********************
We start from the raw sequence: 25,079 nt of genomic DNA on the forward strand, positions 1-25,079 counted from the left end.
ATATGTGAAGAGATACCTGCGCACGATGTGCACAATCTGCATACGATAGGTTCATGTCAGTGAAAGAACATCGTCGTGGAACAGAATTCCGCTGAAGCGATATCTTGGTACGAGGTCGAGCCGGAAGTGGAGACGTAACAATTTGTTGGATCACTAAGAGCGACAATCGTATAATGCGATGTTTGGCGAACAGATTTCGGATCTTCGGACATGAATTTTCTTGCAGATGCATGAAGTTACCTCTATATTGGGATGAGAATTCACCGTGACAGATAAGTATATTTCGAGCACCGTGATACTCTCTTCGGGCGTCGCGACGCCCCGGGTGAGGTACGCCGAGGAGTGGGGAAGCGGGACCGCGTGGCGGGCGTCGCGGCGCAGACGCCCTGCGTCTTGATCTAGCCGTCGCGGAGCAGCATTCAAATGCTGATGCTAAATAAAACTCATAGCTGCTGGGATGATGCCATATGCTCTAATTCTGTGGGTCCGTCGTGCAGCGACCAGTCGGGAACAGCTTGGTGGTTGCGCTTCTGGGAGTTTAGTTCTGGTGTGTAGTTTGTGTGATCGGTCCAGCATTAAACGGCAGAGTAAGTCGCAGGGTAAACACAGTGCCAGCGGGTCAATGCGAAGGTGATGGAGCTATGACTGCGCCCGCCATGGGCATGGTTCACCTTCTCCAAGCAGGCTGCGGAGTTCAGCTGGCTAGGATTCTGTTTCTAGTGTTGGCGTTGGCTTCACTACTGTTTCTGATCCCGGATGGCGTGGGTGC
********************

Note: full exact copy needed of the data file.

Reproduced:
We start from the raw sequence: 25,079 nt of genomic DNA on the forward strand, positions 1-25,079 counted from the left end.
ATATGTGAAGAGATACCTGCGCACGATGTGCACAATCTGCATACGATAGGTTCATGTCAGTGAAAGAACATCGTCGTGGAACAGAATTCCGCTGAAGCGATATCTTGGTACGAGGTCGAGCCGGAAGTGGAGACGTAACAATTTGTTGGATCACTAAGAGCGACAATCGTATAATGCGATGTTTGGCGAACAGATTTCGGATCTTCGGACATGAATTTTCTTGCAGATGCATGAAGTTACCTCTATATTGGGATGAGAATTCACCGTGACAGATAAGTATATTTCGAGCACCGTGATACTCTCTTCGGGCGTCGCGACGCCCCGGGTGAGGTACGCCGAGGAGTGGGGAAGCGGGACCGCGTGGCGGGCGTCGCGGCGCAGACGCCCTGCGTCTTGATCTAGCCGTCGCGGAGCAGCATTCAAATGCTGATGCTAAATAAAACTCATAGCTGCTGGGATGATGCCATATGCTCTAATTCTGTGGGTCCGTCGTGCAGCGACCAGTCGGGAACAGCTTGGTGGTTGCGCTTCTGGGAGTTTAGTTCTGGTGTGTAGTTTGTGTGATCGGTCCAGCATTAAACGGCAGAGTAAGTCGCAGGGTAAACACAGTGCCAGCGGGTCAATGCGAAGGTGATGGAGCTATGACTGCGCCCGCCATGGGCATGGTTCACCTTCTCCAAGCAGGCTGCGGAGTTCAGCTGGCTAGGATTCTGTTTCTAGTGTTGGCGTTGGCTTCACTACTGTTTCTGATCCCGGATGGCGTGGGTGC